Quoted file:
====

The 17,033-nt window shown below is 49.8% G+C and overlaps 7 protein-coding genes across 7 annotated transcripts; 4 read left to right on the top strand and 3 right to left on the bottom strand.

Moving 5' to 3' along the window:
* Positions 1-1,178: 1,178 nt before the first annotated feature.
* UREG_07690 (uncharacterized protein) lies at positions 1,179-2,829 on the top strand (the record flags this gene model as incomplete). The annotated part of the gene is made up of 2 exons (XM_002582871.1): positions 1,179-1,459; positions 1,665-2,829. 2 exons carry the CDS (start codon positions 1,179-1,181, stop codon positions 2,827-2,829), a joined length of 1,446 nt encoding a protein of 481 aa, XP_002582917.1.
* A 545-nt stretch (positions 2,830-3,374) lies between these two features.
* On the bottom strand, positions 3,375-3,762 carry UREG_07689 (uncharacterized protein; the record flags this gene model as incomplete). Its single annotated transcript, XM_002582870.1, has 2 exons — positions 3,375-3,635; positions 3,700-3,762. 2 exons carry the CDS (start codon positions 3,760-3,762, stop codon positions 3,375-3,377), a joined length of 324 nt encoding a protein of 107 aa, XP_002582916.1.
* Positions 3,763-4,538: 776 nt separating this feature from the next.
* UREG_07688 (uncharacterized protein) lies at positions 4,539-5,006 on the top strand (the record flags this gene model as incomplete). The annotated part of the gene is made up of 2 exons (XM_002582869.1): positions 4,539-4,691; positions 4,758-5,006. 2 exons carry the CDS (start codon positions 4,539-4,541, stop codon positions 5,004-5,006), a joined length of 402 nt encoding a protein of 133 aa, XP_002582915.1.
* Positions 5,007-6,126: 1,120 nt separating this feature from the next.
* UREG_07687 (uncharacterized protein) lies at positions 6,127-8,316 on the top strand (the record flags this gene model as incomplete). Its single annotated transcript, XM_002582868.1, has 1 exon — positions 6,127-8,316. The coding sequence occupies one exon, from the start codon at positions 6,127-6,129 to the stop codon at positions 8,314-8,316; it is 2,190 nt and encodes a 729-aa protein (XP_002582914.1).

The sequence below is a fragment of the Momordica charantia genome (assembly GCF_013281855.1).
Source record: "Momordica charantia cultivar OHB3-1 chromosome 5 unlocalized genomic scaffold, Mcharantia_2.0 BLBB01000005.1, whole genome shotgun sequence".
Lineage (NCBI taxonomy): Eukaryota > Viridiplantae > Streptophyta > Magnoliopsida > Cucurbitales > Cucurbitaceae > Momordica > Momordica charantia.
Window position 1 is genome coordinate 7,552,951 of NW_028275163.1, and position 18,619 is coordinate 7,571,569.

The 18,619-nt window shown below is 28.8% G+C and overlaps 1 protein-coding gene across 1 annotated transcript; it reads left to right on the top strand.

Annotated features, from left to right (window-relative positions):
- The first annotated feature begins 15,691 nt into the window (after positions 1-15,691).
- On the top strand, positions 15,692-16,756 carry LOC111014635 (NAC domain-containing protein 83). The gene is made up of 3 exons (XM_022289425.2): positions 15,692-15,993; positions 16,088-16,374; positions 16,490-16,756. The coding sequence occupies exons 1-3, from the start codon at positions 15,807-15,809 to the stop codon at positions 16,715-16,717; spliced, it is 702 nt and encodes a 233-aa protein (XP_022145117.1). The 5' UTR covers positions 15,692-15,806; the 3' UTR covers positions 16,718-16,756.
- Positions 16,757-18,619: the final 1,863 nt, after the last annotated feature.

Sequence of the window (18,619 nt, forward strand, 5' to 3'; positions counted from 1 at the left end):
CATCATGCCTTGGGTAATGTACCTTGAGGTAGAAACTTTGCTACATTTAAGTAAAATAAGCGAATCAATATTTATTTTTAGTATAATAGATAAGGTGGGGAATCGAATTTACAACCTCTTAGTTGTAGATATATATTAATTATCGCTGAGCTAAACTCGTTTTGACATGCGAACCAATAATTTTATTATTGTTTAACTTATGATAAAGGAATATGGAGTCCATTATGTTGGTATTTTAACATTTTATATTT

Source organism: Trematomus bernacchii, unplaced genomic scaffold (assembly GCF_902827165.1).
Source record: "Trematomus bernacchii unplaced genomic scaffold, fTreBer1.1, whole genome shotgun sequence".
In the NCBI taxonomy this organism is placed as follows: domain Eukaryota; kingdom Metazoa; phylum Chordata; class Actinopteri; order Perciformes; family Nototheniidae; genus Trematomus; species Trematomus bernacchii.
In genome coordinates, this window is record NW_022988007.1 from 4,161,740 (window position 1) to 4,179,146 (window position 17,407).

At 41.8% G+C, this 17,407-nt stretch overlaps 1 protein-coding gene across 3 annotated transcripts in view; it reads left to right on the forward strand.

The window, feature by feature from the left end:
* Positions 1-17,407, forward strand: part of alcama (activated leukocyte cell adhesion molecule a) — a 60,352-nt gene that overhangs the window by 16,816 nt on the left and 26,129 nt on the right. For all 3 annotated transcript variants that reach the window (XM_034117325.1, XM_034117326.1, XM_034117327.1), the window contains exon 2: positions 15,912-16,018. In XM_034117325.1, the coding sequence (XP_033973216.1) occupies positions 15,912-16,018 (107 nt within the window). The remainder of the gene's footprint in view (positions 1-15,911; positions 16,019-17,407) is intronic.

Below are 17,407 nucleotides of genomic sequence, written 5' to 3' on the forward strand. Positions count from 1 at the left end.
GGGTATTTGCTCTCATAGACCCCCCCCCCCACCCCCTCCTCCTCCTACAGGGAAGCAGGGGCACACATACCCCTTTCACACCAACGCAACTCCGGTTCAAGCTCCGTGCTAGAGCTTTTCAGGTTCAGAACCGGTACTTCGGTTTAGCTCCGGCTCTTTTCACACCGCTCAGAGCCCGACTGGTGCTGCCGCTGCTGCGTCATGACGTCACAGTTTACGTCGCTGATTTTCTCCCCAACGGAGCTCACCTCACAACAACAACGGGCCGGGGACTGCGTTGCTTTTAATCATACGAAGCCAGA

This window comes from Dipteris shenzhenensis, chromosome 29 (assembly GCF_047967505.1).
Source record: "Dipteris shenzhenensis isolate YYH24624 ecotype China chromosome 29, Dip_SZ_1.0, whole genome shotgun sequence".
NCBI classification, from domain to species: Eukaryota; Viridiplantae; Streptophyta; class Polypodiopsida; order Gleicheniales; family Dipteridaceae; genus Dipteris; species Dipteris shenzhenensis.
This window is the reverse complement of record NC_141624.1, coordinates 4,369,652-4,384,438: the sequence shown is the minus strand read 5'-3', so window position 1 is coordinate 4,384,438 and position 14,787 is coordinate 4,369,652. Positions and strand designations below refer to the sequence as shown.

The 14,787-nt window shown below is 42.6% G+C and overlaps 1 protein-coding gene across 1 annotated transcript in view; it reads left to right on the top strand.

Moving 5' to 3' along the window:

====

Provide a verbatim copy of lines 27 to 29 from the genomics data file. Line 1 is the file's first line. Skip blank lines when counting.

The window, feature by feature from the left end:
* Positions 1-17,407, forward strand: part of alcama (activated leukocyte cell adhesion molecule a) — a 60,352-nt gene that overhangs the window by 16,816 nt on the left and 26,129 nt on the right. For all 3 annotated transcript variants that reach the window (XM_034117325.1, XM_034117326.1, XM_034117327.1), the window contains exon 2: positions 15,912-16,018. In XM_034117325.1, the coding sequence (XP_033973216.1) occupies positions 15,912-16,018 (107 nt within the window). The remainder of the gene's footprint in view (positions 1-15,911; positions 16,019-17,407) is intronic.

Below are 17,407 nucleotides of genomic sequence, written 5' to 3' on the forward strand. Positions count from 1 at the left end.